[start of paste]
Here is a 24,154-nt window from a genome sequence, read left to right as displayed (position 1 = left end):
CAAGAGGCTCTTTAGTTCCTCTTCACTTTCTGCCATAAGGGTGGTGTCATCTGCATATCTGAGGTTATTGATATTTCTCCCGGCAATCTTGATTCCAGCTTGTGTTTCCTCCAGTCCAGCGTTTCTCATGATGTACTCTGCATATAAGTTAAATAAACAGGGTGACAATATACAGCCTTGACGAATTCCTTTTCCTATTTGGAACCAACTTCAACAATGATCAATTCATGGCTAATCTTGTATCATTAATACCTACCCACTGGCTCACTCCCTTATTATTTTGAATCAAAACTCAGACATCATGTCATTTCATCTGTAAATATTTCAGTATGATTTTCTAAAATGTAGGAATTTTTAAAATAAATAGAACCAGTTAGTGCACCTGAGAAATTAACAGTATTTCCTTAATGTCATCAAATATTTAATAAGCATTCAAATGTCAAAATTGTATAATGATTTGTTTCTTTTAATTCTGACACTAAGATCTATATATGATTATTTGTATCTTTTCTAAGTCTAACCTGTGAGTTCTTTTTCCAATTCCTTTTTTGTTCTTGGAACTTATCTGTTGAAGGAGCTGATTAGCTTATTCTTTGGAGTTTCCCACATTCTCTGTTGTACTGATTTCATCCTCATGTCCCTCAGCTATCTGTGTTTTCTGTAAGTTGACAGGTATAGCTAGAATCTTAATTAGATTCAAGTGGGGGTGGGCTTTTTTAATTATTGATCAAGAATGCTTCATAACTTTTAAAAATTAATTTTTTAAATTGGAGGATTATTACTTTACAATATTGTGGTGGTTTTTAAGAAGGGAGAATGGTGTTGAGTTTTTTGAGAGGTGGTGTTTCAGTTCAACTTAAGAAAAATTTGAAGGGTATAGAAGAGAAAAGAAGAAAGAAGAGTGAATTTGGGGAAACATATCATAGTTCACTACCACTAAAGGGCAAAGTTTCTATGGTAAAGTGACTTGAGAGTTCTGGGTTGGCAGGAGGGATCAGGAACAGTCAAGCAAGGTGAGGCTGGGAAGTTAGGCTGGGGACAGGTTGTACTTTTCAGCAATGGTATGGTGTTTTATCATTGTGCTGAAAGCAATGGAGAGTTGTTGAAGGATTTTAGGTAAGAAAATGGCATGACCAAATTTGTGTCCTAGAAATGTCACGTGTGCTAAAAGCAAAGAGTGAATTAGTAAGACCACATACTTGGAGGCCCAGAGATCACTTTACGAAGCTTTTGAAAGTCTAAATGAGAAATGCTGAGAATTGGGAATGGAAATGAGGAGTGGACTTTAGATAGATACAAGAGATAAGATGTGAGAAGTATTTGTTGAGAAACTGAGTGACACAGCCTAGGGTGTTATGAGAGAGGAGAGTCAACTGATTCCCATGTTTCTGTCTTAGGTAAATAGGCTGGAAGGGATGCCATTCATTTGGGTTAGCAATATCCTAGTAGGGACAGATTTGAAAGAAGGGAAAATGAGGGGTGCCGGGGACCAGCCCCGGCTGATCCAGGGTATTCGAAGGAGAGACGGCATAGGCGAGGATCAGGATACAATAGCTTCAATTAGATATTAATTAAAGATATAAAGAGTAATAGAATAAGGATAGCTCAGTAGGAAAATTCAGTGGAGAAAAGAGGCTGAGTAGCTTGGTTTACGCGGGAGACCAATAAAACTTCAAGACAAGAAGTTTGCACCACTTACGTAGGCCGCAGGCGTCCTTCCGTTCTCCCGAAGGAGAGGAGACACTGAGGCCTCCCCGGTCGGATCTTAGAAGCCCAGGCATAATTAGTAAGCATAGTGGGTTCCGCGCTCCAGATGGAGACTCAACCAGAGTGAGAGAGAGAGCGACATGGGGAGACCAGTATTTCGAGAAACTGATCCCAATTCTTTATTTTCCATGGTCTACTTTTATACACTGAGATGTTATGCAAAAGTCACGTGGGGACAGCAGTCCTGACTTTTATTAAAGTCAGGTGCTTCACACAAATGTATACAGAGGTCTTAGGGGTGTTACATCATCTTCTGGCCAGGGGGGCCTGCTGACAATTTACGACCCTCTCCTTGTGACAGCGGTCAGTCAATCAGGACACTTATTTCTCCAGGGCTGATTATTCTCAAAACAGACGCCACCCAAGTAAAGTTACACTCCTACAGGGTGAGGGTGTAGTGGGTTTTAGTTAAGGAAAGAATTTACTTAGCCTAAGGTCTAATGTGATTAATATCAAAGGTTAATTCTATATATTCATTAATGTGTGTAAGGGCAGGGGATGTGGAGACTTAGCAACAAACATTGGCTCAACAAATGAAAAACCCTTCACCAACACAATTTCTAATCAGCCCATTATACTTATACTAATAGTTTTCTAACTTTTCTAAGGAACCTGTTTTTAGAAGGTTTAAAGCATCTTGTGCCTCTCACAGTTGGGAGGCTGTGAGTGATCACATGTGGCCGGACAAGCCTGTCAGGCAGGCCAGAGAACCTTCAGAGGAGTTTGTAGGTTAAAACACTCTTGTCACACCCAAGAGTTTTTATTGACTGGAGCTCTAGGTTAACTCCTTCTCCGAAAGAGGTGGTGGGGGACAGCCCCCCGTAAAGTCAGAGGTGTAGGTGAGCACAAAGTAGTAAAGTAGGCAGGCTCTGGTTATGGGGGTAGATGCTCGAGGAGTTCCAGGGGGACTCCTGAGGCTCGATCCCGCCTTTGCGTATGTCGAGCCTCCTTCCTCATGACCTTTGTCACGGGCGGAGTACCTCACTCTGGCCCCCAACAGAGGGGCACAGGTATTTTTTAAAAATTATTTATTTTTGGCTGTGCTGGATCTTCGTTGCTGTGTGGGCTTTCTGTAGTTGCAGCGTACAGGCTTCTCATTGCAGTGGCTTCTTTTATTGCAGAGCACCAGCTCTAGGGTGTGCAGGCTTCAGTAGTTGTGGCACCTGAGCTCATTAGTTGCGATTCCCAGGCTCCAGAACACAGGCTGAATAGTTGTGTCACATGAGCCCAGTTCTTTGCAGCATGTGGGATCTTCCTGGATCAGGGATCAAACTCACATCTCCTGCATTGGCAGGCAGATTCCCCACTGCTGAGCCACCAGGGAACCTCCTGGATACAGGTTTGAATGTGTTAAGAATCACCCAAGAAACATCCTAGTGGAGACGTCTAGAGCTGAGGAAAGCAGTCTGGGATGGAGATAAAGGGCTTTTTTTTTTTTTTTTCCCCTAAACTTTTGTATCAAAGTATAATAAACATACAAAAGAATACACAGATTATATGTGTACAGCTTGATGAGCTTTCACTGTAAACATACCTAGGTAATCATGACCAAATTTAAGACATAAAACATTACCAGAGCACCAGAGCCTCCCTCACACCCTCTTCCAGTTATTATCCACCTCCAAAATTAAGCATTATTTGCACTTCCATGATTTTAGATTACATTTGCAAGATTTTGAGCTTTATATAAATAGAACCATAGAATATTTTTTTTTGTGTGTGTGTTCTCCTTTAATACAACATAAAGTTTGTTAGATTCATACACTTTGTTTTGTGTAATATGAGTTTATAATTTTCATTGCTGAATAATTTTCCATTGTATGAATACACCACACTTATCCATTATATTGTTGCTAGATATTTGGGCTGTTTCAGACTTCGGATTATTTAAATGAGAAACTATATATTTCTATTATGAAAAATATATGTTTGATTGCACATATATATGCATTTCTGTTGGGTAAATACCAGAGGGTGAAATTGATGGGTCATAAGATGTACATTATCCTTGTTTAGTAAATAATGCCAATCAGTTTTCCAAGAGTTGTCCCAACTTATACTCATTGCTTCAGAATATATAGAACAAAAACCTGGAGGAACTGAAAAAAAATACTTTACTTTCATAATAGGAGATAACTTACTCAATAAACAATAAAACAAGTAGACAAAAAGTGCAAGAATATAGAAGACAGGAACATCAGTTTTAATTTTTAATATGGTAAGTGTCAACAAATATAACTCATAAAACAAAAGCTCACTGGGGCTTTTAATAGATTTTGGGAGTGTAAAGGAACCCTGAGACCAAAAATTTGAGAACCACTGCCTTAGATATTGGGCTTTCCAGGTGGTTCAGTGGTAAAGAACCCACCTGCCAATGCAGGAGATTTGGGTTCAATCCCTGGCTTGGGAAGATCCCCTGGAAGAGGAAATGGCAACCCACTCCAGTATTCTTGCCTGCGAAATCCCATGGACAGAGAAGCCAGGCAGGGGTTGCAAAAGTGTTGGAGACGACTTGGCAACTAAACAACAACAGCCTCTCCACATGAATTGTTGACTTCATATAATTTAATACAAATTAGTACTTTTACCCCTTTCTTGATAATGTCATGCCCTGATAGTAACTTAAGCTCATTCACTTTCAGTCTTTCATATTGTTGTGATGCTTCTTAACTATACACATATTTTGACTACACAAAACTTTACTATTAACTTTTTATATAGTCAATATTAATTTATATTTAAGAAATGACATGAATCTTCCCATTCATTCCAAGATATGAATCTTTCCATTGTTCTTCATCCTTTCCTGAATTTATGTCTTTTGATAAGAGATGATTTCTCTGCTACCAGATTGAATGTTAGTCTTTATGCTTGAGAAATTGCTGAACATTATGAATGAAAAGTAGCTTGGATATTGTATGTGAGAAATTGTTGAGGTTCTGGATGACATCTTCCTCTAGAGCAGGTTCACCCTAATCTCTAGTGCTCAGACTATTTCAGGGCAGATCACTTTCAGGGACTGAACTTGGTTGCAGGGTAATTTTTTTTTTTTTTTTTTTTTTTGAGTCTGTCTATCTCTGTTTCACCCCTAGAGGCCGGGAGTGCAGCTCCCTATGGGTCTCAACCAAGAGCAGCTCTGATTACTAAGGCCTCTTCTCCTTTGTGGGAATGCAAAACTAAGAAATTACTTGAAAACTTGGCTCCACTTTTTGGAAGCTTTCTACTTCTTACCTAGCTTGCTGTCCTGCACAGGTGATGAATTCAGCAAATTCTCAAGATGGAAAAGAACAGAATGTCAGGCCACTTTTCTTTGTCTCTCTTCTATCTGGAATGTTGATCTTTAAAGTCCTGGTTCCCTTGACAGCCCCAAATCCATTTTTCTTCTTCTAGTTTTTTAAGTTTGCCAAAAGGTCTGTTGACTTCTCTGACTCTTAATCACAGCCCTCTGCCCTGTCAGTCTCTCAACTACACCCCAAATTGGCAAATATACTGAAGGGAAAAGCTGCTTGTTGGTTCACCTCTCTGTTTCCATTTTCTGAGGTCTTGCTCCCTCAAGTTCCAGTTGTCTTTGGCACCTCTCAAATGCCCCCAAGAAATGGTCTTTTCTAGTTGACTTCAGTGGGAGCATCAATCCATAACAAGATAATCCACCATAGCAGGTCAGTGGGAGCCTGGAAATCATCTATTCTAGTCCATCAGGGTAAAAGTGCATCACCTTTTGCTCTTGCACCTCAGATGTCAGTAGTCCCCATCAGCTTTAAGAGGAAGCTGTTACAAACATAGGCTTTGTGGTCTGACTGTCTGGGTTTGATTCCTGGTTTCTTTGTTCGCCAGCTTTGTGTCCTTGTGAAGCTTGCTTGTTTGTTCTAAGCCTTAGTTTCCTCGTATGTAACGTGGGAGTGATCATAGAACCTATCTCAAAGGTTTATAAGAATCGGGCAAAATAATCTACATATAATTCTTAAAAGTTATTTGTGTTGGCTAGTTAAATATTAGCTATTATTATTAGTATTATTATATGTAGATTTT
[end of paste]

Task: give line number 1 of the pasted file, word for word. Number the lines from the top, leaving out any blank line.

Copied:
Here is a 24,154-nt window from a genome sequence, read left to right as displayed (position 1 = left end):